Course Layout Slides

Course Layout Slides - Structural Mechanics and Dynamics...

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Unformatted text preview: Structural Mechanics and Dynamics AE213 Professor Ferri M H Aliabadi Course Layout Main Topics covered are: - Shear flow analysis for thin walled sections - Structural failure assessment - Buckling analysis Shear flow analysis for thin walled sections This is the extension of beam theory (15‘ year) to thin walled sections. The topics covered include: Loading . Shear flow in open sections M 1 t _. ' Shear flow in closed sections i? A - Shear Centre On completion oithis par_t_you should have gained an understanding of thin walled aircraft structures under general loading conditions. It W!” allow you to assess the effect of aerodynamic loading on the performance of an aircraft design. Text book: Aircraft Structures by THGMegson Structural Failure Assessment °Two dimensional stress fields vPrinoiple stresses °Mohr‘s circle -Two dimensional strain fields ~Stress-Strain relationship ~Failure assessment Buckling Analysis On Completion of this part you will be able to detem'iine the Critical Buckling load and deflection of Struts with different end conditions and eccentricity Bending Stiffness E: Short Comp rasacm Ductile Member Material Aircraft Structures An aircraft structure performs two essential functions: 1. It maintains the aerodynamic shape and contain the content 2. it transmits and resists loads applied to its surface Aircraft structures are usually made of stiffened shells. An unstiffened shell monocoque shell of large cross-section would require fairly thick walls to avoid buckling of the skin. Hence a Semi-monocoque construction plays is usually used in which stiffeners play an important role, allowing a thinner skin to be used. _ Traiting Ex‘le rIor La "d'n‘J ed ge piale gear / Inboard flap Wing doubler 51111“? Han vane Spoiler In board aileron Outboard flap Flap vane Outboard aileron Canter Longitudinal members are Open Section Fuselage Review of Classical Beam Theory Classical beam theory assumes that a beam is a member that is long in one direction and short in the other two directions, the member has a high aspect ratio. Before Defamation i After Deformation Compress Horizontal lines 5 " become curved ‘ 1 2 Vertical lines remain straight, yet rotate a. The shape oflhe Review of Classical Beam Theory cross-section of V the beam is not changed by anyr loading. b. Plane sections remain plane. To show how the distortion will strain the material, let us isolate a segment ofthe beam at a distance 2 along the beam’s length and has an underformed thickness Undeformed stats Deform stats Strain variation :- — 8 I11 ax fl Radius of :I I! a. curvature Longitudinal axis -. ‘fiAZF— AZ”,- c. tt follows that the strain in the tongitudinal direction of the beam can only very linearly over the beam cross—section. 11 y y For a — Emax symmetrical Neutr Neutral axis Strain variation Stress variation d. From assumption c it follows that the direct stress can only vary linearly over the cross—section al axis c72=a0+alx+a2y (1) Where an. al and 492 are constants for a specific feeding. The stresses are referred to the centre of area of the direct stress carrying material on the section‘ the centroid of the section The bar over the x and y denote that these are centroidal axes. 12 Beam and Wall Tube Theory Sign Conventions The positive forces for beam and tube theory is shown below. The origin of the geometrical coordinate axes is located at the centroid of the cross-section. For a beam the centroid is the centre of area of ail of the direct stress carrying material on the section. This is important for some idealisations used in thin walled tube analysis. if some material is assumed to only carry shear stress than the area of that material is not inctuded in the calculation of the centroid or second moments of area ofthe section. (fut Face B To determine the internal stresses the beam section must be ‘cut' in order to expose the internal forces. However, the out has two faces and the set of forces on one of these faces has to be chosen for deriving the stresses. For Cut Face A there is a toadis‘zress equivatence stress restztteots = spotted toads I Applied I Land For Cot Face B the toads and the stresses are in equéiibrium Stress resuitsnts + spoiied loads = zero. SK . the stresses on the two out feces ' are equai En magnitude but have x“ opposite signs. -- ‘ 1 Cut Face a By convention the stresses are I _ found for Cut Face A This means that the stresses are then eq1,iivaient to the sootied toads rather than being in eooéiibréom with them Relationship between Shear forces and Moments We can derive the relationship between the shear forces and moments by considering equilibrium over an element of iength dZ Beam Equilibrium Equations Consider a length of beam, dz. lying in the yz plane. For equilibrium in the y-direction: )‘ {2} Taking moments about the left hand end of the element dz gives Equilibrium in the YZ-Plane Similarly. considering equilibrium in the DroPpmg second order “arms and X2 plane gives the pair of equations cancelling gives (3) (4) 1? Loadings and Stress Resultants The general direct stress distribution over the cross-section of the beam is completely defined for a beam by equation (1). The total and load N is found by integrating the direct stress over the material on the cross-section that carries direct stress Similarly the bending moments are Bending Moments Thesereduoeto M =al i—aglxx 3: xy (8) I‘d}I =a]I +3131“ Where the second moments of area about the centroid are I“ =ly2dA ; 1”, = [£sz : I“ =jsrydA (10) A A A 3’)” I“ and I“. are always positive num bers' but {X}, can be positive, negative or zero. The case where is zero is a special case. The oentroidai axes in this case are called principal axes and are denoted by the symbols X and . 19 1 Direct Stress Distribution on the Cross-Section Rewriting the equations for the moments in matrix form 1 xx xy 8’2 +aI xy lyy at ny Similarly for the direct stress 01 = a1)? + 612? can be written in matrix form as A a 52:5 i] a2 (12) 1 lnvei‘ting the square matrix of equation (‘I ‘1} and substituting this into equation (12) gives (13} 10 Expanding (13) gives 1 [MK—13M}. Y." I“. I x}, XX For a symmetric section I”. = 0, hence M _ My cr,= y+ _ —)_c I 1”, xx If only Mjs applied Mx_ or_,= I xx It is convenient to rewrite the direct stress — moment relationship in terms of ‘=a='_-l*:'-.’-:--:t§ve moments With the effective bending moments _ 1 I. anxumyj/{lfl 1W 1”: _ In, l“ My: My— MK 1— Ixx '3)“ After all of the algebraic manipulation equation (15) show how the direct stress can be found for beams with arbitrary shaped cross-sections ...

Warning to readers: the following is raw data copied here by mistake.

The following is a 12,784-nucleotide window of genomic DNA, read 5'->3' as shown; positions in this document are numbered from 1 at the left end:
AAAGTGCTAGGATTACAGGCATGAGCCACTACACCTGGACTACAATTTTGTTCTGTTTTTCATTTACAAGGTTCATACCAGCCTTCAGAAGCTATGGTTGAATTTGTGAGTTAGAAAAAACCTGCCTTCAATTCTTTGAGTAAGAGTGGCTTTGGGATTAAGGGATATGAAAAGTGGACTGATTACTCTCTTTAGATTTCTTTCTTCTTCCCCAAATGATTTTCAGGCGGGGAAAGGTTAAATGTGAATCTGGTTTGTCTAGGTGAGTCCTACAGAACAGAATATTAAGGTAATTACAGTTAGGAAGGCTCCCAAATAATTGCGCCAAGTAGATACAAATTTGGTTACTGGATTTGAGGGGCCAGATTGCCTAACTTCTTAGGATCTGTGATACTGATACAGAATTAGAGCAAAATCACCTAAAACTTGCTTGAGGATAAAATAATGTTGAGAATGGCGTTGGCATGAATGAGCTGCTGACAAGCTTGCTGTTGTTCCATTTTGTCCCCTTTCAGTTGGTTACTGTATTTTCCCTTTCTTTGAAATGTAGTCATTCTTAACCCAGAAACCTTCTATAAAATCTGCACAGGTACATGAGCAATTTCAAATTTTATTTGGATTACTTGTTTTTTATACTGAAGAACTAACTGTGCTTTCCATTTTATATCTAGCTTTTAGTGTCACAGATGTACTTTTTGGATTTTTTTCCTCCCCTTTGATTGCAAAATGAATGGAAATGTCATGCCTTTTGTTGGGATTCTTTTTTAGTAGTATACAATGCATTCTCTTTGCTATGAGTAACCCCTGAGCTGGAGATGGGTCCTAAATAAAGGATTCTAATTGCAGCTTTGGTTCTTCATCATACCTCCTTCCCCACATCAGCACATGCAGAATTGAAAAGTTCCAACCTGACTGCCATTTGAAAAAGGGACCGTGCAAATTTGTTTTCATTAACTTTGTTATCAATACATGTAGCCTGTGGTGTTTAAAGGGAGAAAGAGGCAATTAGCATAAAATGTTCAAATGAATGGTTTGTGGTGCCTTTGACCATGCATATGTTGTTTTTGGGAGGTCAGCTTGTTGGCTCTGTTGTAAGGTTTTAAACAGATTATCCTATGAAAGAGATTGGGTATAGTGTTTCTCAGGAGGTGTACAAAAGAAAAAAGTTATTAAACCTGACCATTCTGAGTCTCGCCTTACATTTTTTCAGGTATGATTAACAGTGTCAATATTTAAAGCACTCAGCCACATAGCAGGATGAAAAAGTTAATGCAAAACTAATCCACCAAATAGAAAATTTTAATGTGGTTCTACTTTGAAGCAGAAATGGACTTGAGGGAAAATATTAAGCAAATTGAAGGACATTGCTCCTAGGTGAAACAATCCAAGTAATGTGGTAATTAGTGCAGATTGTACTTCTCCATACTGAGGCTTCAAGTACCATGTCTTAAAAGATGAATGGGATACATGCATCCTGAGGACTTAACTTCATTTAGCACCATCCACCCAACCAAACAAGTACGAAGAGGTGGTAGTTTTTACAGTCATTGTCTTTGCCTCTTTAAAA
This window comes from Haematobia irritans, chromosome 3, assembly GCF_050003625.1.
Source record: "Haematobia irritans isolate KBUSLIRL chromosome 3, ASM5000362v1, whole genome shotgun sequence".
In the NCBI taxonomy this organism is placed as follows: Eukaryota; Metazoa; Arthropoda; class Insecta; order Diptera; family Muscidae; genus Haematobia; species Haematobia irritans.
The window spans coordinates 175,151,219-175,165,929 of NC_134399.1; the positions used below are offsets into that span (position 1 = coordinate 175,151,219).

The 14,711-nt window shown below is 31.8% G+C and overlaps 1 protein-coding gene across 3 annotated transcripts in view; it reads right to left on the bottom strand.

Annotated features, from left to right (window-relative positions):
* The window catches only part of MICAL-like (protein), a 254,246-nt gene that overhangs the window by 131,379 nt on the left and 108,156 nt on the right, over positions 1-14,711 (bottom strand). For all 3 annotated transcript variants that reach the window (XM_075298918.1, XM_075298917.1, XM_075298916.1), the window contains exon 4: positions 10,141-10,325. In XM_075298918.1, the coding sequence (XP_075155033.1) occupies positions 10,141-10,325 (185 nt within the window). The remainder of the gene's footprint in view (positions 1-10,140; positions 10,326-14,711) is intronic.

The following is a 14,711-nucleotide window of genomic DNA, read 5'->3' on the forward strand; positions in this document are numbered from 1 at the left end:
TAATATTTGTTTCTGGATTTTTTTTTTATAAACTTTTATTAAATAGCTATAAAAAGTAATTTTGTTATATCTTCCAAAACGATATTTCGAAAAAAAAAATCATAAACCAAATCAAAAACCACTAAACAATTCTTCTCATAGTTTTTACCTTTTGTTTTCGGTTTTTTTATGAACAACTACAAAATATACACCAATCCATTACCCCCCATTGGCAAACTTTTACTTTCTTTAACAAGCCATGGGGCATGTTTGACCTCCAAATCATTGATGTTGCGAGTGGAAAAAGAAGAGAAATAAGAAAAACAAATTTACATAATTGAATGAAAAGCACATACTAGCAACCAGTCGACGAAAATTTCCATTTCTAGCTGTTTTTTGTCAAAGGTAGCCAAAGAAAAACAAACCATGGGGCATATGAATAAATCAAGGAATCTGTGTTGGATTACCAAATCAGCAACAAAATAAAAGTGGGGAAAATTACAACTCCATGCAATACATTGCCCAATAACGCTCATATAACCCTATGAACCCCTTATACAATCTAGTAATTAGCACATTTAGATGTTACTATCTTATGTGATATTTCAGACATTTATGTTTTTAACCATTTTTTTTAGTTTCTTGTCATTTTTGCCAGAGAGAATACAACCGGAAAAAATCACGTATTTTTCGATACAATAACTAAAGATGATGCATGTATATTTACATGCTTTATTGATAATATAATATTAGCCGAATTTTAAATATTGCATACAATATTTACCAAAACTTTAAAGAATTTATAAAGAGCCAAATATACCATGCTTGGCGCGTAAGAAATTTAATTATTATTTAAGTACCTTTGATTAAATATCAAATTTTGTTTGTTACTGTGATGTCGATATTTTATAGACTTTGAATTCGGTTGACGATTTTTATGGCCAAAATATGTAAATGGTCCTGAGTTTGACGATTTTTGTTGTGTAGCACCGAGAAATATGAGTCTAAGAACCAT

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This note was uploaded on 03/24/2010 for the course AE A.213 taught by Professor S.pinhoandm.aliabadi during the Winter '09 term at Imperial College.

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Course Layout Slides - Structural Mechanics and Dynamics...